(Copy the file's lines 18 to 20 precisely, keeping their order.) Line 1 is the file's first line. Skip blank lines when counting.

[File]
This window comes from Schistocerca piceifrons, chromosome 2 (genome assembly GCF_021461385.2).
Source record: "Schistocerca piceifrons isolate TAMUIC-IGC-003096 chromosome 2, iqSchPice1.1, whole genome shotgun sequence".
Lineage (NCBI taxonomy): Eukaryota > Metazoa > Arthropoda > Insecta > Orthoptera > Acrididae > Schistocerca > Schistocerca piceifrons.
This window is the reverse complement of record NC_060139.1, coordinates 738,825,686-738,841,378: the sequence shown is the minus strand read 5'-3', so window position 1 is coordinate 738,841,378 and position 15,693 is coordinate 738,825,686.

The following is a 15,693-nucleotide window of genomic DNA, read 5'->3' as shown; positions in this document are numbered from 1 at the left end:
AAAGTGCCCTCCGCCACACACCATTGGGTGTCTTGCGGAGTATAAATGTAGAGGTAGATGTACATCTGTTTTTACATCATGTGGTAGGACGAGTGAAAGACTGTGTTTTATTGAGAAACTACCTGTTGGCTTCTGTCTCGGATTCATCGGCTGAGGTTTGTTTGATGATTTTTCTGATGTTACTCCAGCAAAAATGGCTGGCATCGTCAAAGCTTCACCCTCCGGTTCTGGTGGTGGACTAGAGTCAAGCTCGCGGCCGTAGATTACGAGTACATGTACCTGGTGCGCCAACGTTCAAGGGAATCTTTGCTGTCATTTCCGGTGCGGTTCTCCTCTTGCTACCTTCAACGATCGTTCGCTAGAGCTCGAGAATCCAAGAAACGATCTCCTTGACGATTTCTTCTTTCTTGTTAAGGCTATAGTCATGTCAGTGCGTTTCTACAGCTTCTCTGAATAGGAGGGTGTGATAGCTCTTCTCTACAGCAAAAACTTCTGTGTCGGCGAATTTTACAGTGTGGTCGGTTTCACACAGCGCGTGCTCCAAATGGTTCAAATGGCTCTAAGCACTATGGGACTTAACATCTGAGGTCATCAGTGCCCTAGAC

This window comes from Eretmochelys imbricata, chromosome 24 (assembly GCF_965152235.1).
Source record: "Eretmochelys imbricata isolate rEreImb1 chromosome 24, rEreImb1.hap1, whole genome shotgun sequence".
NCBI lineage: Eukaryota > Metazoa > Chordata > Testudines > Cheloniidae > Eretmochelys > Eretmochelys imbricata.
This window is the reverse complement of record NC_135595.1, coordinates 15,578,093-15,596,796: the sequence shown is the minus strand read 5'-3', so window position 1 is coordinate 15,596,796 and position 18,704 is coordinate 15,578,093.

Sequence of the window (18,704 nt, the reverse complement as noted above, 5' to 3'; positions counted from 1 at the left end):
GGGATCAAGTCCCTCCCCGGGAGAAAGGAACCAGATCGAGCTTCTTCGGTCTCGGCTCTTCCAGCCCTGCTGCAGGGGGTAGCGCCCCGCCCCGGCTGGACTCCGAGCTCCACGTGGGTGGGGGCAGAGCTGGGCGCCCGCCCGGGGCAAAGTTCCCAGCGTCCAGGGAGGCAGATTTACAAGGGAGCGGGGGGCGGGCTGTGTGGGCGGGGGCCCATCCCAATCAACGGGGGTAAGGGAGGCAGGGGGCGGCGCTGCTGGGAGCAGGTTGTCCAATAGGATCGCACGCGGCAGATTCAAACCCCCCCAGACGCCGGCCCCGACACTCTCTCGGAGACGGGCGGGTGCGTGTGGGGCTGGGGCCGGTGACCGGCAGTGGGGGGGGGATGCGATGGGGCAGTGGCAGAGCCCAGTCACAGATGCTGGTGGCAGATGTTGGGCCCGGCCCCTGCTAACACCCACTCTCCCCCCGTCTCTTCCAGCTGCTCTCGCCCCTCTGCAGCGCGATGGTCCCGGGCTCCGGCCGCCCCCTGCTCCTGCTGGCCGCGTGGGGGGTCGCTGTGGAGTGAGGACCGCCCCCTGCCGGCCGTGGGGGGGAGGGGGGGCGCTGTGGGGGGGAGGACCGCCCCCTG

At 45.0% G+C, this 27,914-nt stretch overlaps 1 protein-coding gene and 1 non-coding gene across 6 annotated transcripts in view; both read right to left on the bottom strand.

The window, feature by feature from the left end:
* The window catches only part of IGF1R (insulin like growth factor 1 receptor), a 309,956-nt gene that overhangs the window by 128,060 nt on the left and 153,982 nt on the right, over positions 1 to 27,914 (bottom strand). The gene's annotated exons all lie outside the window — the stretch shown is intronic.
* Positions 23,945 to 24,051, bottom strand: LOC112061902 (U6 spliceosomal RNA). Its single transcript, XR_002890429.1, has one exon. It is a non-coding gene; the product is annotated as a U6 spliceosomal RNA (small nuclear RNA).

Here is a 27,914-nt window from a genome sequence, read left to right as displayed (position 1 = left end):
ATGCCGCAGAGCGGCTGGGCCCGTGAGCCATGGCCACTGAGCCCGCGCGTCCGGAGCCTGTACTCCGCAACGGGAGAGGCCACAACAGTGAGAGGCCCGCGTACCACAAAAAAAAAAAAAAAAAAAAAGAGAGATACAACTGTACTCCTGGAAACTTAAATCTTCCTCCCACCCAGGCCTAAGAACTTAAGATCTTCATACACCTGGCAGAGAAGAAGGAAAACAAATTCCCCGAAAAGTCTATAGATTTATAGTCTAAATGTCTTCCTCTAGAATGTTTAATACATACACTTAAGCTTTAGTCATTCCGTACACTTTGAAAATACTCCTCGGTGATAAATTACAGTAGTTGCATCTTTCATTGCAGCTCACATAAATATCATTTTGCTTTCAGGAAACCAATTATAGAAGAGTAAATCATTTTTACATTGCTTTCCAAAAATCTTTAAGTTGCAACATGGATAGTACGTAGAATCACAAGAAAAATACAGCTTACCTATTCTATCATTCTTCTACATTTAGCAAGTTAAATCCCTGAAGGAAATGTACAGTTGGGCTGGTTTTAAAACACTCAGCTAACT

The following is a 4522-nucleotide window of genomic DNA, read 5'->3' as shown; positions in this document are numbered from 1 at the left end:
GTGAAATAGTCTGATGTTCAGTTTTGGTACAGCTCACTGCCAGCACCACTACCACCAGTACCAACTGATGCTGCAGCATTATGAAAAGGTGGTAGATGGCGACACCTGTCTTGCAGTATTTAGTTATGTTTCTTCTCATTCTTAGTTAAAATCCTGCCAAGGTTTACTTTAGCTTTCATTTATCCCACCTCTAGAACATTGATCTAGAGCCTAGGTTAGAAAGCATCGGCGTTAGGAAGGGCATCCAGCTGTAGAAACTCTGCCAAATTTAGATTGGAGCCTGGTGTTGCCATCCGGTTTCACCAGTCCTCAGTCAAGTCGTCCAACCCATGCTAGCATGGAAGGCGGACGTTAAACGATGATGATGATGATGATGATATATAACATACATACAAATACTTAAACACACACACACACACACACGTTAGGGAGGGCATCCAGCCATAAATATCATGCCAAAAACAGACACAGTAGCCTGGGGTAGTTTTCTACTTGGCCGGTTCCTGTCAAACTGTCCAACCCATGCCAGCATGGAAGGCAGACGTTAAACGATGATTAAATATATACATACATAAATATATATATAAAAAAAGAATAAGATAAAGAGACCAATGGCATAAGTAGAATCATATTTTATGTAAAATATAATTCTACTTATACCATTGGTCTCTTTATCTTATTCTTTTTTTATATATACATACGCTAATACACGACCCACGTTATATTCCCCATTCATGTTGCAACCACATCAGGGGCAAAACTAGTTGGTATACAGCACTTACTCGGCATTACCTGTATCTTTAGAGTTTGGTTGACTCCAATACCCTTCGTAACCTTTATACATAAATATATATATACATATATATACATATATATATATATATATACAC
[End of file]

ATGCCGCAGAGCGGCTGGGCCCGTGAGCCATGGCCACTGAGCCCGCGCGTCCGGAGCCTGTACTCCGCAACGGGAGAGGCCACAACAGTGAGAGGCCCGCGTACCACAAAAAAAAAAAAAAAAAAAAAGAGAGATACAACTGTACTCCTGGAAACTTAAATCTTCCTCCCACCCAGGCCTAAGAACTTAAGATCTTCATACACCTGGCAGAGAAGAAGGAAAACAAATTCCCCGAAAAGTCTATAGATTTATAGTCTAAATGTCTTCCTCTAGAATGTTTAATACATACACTTAAGCTTTAGTCATTCCGTACACTTTGAAAATACTCCTCGGTGATAAATTACAGTAGTTGCATCTTTCATTGCAGCTCACATAAATATCATTTTGCTTTCAGGAAACCAATTATAGAAGAGTAAATCATTTTTACATTGCTTTCCAAAAATCTTTAAGTTGCAACATGGATAGTACGTAGAATCACAAGAAAAATACAGCTTACCTATTCTATCATTCTTCTACATTTAGCAAGTTAAATCCCTGAAGGAAATGTACAGTTGGGCTGGTTTTAAAACACTCAGCTAACT

The following is a 4522-nucleotide window of genomic DNA, read 5'->3' as shown; positions in this document are numbered from 1 at the left end:
GTGAAATAGTCTGATGTTCAGTTTTGGTACAGCTCACTGCCAGCACCACTACCACCAGTACCAACTGATGCTGCAGCATTATGAAAAGGTGGTAGATGGCGACACCTGTCTTGCAGTATTTAGTTATGTTTCTTCTCATTCTTAGTTAAAATCCTGCCAAGGTTTACTTTAGCTTTCATTTATCCCACCTCTAGAACATTGATCTAGAGCCTAGGTTAGAAAGCATCGGCGTTAGGAAGGGCATCCAGCTGTAGAAACTCTGCCAAATTTAGATTGGAGCCTGGTGTTGCCATCCGGTTTCACCAGTCCTCAGTCAAGTCGTCCAACCCATGCTAGCATGGAAGGCGGACGTTAAACGATGATGATGATGATGATGATATATAACATACATACAAATACTTAAACACACACACACACACACACGTTAGGGAGGGCATCCAGCCATAAATATCATGCCAAAAACAGACACAGTAGCCTGGGGTAGTTTTCTACTTGGCCGGTTCCTGTCAAACTGTCCAACCCATGCCAGCATGGAAGGCAGACGTTAAACGATGATTAAATATATACATACATAAATATATATATAAAAAAAGAATAAGATAAAGAGACCAATGGCATAAGTAGAATCATATTTTATGTAAAATATAATTCTACTTATACCATTGGTCTCTTTATCTTATTCTTTTTTTATATATACATACGCTAATACACGACCCACGTTATATTCCCCATTCATGTTGCAACCACATCAGGGGCAAAACTAGTTGGTATACAGCACTTACTCGGCATTACCTGTATCTTTAGAGTTTGGTTGACTCCAATACCCTTCGTAACCTTTATACATAAATATATATATACATATATATACATATATATATATATATATACAC